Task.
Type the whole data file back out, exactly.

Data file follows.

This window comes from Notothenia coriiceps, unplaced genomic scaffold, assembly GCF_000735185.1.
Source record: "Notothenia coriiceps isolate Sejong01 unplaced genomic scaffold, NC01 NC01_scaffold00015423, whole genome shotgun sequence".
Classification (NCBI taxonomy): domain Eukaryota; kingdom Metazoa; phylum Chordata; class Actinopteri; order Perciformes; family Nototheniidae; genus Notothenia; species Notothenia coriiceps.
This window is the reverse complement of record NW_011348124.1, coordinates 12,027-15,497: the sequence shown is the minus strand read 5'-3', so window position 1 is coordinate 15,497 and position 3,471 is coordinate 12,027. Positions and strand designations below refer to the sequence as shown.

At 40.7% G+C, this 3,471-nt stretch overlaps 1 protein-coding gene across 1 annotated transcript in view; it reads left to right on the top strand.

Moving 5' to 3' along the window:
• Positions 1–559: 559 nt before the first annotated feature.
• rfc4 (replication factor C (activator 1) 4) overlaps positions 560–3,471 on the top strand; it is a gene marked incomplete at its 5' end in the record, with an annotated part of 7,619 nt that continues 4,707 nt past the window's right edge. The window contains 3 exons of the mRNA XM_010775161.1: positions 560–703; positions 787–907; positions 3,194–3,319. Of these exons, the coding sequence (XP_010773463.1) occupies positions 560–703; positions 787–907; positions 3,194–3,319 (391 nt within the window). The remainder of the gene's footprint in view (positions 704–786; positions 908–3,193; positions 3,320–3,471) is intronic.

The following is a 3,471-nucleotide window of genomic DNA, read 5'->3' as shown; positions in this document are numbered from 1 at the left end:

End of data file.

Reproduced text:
This window comes from Notothenia coriiceps, unplaced genomic scaffold, assembly GCF_000735185.1.
Source record: "Notothenia coriiceps isolate Sejong01 unplaced genomic scaffold, NC01 NC01_scaffold00015423, whole genome shotgun sequence".
Classification (NCBI taxonomy): domain Eukaryota; kingdom Metazoa; phylum Chordata; class Actinopteri; order Perciformes; family Nototheniidae; genus Notothenia; species Notothenia coriiceps.
This window is the reverse complement of record NW_011348124.1, coordinates 12,027-15,497: the sequence shown is the minus strand read 5'-3', so window position 1 is coordinate 15,497 and position 3,471 is coordinate 12,027. Positions and strand designations below refer to the sequence as shown.

At 40.7% G+C, this 3,471-nt stretch overlaps 1 protein-coding gene across 1 annotated transcript in view; it reads left to right on the top strand.

Moving 5' to 3' along the window:
• Positions 1–559: 559 nt before the first annotated feature.
• rfc4 (replication factor C (activator 1) 4) overlaps positions 560–3,471 on the top strand; it is a gene marked incomplete at its 5' end in the record, with an annotated part of 7,619 nt that continues 4,707 nt past the window's right edge. The window contains 3 exons of the mRNA XM_010775161.1: positions 560–703; positions 787–907; positions 3,194–3,319. Of these exons, the coding sequence (XP_010773463.1) occupies positions 560–703; positions 787–907; positions 3,194–3,319 (391 nt within the window). The remainder of the gene's footprint in view (positions 704–786; positions 908–3,193; positions 3,320–3,471) is intronic.

The following is a 3,471-nucleotide window of genomic DNA, read 5'->3' as shown; positions in this document are numbered from 1 at the left end: